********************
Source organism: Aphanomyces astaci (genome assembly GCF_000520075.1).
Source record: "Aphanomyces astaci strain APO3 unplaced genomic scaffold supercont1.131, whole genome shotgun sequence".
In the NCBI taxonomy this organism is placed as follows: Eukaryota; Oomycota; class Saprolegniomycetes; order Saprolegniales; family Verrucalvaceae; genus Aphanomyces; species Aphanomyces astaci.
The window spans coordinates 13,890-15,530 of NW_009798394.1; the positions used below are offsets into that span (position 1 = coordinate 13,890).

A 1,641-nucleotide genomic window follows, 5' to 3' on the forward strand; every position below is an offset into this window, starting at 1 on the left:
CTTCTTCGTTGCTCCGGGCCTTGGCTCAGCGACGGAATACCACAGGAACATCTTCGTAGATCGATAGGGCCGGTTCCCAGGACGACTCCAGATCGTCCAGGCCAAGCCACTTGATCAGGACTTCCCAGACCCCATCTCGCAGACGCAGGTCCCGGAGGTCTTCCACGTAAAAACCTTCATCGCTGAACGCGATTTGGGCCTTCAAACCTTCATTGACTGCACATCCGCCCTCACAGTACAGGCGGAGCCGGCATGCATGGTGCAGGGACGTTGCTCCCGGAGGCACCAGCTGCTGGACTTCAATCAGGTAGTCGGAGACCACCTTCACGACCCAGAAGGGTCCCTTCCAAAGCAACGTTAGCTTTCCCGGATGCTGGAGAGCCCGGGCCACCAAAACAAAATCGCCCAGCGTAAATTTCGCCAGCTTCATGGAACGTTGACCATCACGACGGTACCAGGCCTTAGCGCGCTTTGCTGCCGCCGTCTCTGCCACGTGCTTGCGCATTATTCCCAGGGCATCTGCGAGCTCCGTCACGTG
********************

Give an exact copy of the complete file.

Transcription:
Source organism: Aphanomyces astaci (genome assembly GCF_000520075.1).
Source record: "Aphanomyces astaci strain APO3 unplaced genomic scaffold supercont1.131, whole genome shotgun sequence".
In the NCBI taxonomy this organism is placed as follows: Eukaryota; Oomycota; class Saprolegniomycetes; order Saprolegniales; family Verrucalvaceae; genus Aphanomyces; species Aphanomyces astaci.
The window spans coordinates 13,890-15,530 of NW_009798394.1; the positions used below are offsets into that span (position 1 = coordinate 13,890).

A 1,641-nucleotide genomic window follows, 5' to 3' on the forward strand; every position below is an offset into this window, starting at 1 on the left:
CTTCTTCGTTGCTCCGGGCCTTGGCTCAGCGACGGAATACCACAGGAACATCTTCGTAGATCGATAGGGCCGGTTCCCAGGACGACTCCAGATCGTCCAGGCCAAGCCACTTGATCAGGACTTCCCAGACCCCATCTCGCAGACGCAGGTCCCGGAGGTCTTCCACGTAAAAACCTTCATCGCTGAACGCGATTTGGGCCTTCAAACCTTCATTGACTGCACATCCGCCCTCACAGTACAGGCGGAGCCGGCATGCATGGTGCAGGGACGTTGCTCCCGGAGGCACCAGCTGCTGGACTTCAATCAGGTAGTCGGAGACCACCTTCACGACCCAGAAGGGTCCCTTCCAAAGCAACGTTAGCTTTCCCGGATGCTGGAGAGCCCGGGCCACCAAAACAAAATCGCCCAGCGTAAATTTCGCCAGCTTCATGGAACGTTGACCATCACGACGGTACCAGGCCTTAGCGCGCTTTGCTGCCGCCGTCTCTGCCACGTGCTTGCGCATTATTCCCAGGGCATCTGCGAGCTCCGTCACGTG